The COVID-19 vaccine development timelines offered a unique opportunity to explore the public’s vaccine intention in an unusual situation characterised by great uncertainty about the vaccine’s features and the disease it intended to prevent. To advance our knowledge of vaccine intention mechanisms under these unusual circumstances, to plan effective vaccination strategies, and to better direct communication efforts in similar scenarios, this study explored i) COVID19-related information needs, information-seeking behaviours, and perceived trustworthiness of news media; ii) COVID-19 vaccination intention and its determinants, during the first wave of COVID-19 pandemic in Italy. In particular, it was investigated whether and to what extent the perception of severity and susceptibility to the infection, trust in authorities, and demographics shaped people’s vaccine intention. Between April and May 2020 in a cross-sectional study, 1373 Italian participants completed an online survey measuring demographic features, perception of the disease severity, disease risk perception, COVID19-related worry, disease-related information needs and behaviours, vaccination intention, and level of trust in authorities and news media. The leading information needs were the COVID-19 incubation period and transmission modalities, with the majority of people actively looking for information from one to three times a day. Despite uncertainty around the details of a COVID-19 vaccination, 68% of participants reported intending to be vaccinated for COVID-19. Greater COVID-19 vaccination intention was associated with having a regular history of seasonal flu vaccine, a greater COVID19-related worry, a higher perception of disease severity, and a higher trust in the Government. These findings further our understanding of vaccine intention in a pandemic scenario where a vaccine is still hypothetical and provide valuable information on the public’s representation of the infection and future acceptance of a vaccine to inform the development of communication interventions aiming to maximise adherence to vaccination programmes and to modify disease-related dysfunctional representations.

Russo, S., Bani, M., Ardenghi, S., Rampoldi, G., Strepparava, M. (2022). Waiting for the COVID-19 vaccine: vaccine intention, trust in authorities and information needs in an Italian sample. PSYCHOLOGY, HEALTH & MEDICINE, 1-18 [10.1080/13548506.2022.2105913].

Waiting for the COVID-19 vaccine: vaccine intention, trust in authorities and information needs in an Italian sample

Russo, S
;
Bani, M;Ardenghi, S;Rampoldi, G;Strepparava, MG
2022

Abstract

The COVID-19 vaccine development timelines offered a unique opportunity to explore the public’s vaccine intention in an unusual situation characterised by great uncertainty about the vaccine’s features and the disease it intended to prevent. To advance our knowledge of vaccine intention mechanisms under these unusual circumstances, to plan effective vaccination strategies, and to better direct communication efforts in similar scenarios, this study explored i) COVID19-related information needs, information-seeking behaviours, and perceived trustworthiness of news media; ii) COVID-19 vaccination intention and its determinants, during the first wave of COVID-19 pandemic in Italy. In particular, it was investigated whether and to what extent the perception of severity and susceptibility to the infection, trust in authorities, and demographics shaped people’s vaccine intention. Between April and May 2020 in a cross-sectional study, 1373 Italian participants completed an online survey measuring demographic features, perception of the disease severity, disease risk perception, COVID19-related worry, disease-related information needs and behaviours, vaccination intention, and level of trust in authorities and news media. The leading information needs were the COVID-19 incubation period and transmission modalities, with the majority of people actively looking for information from one to three times a day. Despite uncertainty around the details of a COVID-19 vaccination, 68% of participants reported intending to be vaccinated for COVID-19. Greater COVID-19 vaccination intention was associated with having a regular history of seasonal flu vaccine, a greater COVID19-related worry, a higher perception of disease severity, and a higher trust in the Government. These findings further our understanding of vaccine intention in a pandemic scenario where a vaccine is still hypothetical and provide valuable information on the public’s representation of the infection and future acceptance of a vaccine to inform the development of communication interventions aiming to maximise adherence to vaccination programmes and to modify disease-related dysfunctional representations.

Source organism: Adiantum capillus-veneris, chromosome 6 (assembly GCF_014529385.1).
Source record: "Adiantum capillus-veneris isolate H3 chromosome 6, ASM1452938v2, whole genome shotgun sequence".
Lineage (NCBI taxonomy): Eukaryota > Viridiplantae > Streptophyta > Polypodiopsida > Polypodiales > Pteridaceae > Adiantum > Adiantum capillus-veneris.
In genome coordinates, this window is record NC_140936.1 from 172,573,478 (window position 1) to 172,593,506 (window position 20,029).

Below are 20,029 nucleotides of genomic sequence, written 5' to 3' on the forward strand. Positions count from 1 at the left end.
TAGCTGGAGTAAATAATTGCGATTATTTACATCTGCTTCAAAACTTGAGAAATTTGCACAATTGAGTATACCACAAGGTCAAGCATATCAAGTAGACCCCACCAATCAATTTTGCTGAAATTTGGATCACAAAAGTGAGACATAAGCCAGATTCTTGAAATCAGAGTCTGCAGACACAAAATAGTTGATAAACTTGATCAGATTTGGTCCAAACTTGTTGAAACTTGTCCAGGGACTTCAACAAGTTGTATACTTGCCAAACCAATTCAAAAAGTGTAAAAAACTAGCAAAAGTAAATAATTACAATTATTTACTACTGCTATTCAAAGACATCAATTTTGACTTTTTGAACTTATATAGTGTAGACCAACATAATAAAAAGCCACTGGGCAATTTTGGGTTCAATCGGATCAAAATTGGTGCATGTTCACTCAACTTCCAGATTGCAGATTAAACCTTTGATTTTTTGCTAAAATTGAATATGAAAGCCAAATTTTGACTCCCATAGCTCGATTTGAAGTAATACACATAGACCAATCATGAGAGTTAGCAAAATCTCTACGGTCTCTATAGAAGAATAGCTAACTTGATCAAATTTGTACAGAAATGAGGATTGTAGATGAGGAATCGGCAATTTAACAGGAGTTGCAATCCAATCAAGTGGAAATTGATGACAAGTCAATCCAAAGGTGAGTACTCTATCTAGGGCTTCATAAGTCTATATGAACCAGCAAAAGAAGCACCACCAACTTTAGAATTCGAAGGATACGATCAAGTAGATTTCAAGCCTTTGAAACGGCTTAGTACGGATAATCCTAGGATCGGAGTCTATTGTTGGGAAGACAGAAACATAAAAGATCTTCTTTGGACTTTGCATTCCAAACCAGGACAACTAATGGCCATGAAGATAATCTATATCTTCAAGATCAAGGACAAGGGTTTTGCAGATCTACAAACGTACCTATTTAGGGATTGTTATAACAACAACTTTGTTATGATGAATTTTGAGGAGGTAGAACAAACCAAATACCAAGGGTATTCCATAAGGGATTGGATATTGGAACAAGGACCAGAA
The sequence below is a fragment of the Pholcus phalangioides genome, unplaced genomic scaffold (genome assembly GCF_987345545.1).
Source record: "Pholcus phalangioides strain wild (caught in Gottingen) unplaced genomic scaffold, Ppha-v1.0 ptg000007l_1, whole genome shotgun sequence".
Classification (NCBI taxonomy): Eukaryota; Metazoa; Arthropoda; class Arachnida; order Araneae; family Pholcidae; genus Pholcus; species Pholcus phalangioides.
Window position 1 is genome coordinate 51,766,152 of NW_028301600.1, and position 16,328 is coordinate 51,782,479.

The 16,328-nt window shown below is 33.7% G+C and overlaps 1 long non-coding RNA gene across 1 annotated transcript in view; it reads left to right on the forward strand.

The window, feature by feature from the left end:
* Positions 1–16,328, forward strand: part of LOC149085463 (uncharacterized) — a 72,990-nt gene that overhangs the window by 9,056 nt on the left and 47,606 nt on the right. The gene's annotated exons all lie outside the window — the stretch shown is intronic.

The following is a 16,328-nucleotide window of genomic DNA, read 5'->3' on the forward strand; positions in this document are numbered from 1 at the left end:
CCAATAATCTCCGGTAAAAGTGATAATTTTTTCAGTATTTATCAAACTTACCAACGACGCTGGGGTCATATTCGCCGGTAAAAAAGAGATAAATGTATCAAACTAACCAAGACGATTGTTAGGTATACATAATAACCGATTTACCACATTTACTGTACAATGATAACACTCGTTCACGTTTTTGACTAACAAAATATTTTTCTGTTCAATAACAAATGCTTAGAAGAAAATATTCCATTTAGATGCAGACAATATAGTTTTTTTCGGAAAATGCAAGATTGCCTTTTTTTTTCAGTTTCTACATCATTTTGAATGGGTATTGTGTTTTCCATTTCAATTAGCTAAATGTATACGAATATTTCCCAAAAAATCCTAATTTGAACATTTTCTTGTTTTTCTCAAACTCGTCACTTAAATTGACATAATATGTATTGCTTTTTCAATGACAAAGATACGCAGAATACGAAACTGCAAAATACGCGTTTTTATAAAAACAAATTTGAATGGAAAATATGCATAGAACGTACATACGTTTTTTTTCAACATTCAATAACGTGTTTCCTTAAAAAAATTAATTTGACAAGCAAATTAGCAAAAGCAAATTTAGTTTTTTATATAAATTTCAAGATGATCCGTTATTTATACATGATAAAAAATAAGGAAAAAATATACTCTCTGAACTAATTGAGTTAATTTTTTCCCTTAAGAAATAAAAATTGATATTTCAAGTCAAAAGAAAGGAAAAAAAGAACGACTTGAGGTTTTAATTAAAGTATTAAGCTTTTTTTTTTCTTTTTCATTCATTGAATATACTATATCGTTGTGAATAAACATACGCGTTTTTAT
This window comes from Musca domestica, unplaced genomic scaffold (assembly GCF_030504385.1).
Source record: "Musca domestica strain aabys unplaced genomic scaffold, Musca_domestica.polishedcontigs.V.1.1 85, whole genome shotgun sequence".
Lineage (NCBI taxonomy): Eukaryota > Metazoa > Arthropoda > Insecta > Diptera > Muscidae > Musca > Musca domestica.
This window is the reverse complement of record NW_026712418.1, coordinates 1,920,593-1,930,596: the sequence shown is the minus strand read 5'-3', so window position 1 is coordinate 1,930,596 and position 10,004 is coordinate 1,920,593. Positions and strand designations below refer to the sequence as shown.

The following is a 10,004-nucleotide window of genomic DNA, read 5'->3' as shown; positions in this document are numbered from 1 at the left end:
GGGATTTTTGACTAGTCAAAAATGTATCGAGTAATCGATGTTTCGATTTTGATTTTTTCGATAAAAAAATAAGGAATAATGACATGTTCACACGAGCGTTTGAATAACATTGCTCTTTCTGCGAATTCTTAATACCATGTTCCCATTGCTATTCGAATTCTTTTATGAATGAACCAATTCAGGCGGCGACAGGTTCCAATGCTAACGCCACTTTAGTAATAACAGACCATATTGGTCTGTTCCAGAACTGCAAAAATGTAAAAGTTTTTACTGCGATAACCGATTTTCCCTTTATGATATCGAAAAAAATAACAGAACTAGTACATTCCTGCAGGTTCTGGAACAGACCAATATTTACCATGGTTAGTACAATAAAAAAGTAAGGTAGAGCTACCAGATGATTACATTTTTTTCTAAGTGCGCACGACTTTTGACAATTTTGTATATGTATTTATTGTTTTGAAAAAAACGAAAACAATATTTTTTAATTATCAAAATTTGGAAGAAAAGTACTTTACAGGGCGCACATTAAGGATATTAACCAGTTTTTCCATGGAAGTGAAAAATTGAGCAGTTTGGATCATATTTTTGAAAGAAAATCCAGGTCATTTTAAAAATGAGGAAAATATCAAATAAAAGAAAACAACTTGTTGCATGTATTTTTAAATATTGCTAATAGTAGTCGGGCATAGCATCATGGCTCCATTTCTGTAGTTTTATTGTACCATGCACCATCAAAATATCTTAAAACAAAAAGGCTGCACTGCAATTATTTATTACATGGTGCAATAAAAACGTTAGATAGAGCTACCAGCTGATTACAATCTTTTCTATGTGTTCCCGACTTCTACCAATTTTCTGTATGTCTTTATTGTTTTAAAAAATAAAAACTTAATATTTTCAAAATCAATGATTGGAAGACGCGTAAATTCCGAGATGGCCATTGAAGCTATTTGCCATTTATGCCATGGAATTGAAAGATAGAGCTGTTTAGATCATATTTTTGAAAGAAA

No
Articolo in rivista - Articolo scientifico
Scientifica
coronavirus disease; COVID-19; COVID-19 vaccine; vaccination; vaccination intention; vaccine propensity;
English
1
18
18
Russo, S., Bani, M., Ardenghi, S., Rampoldi, G., Strepparava, M. (2022). Waiting for the COVID-19 vaccine: vaccine intention, trust in authorities and information needs in an Italian sample. PSYCHOLOGY, HEALTH & MEDICINE, 1-18 [10.1080/13548506.2022.2105913].
Russo, S; Bani, M; Ardenghi, S; Rampoldi, G; Strepparava, M
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Utilizza questo identificativo per citare o creare un link a questo documento: http://hdl.handle.net/10281/390187
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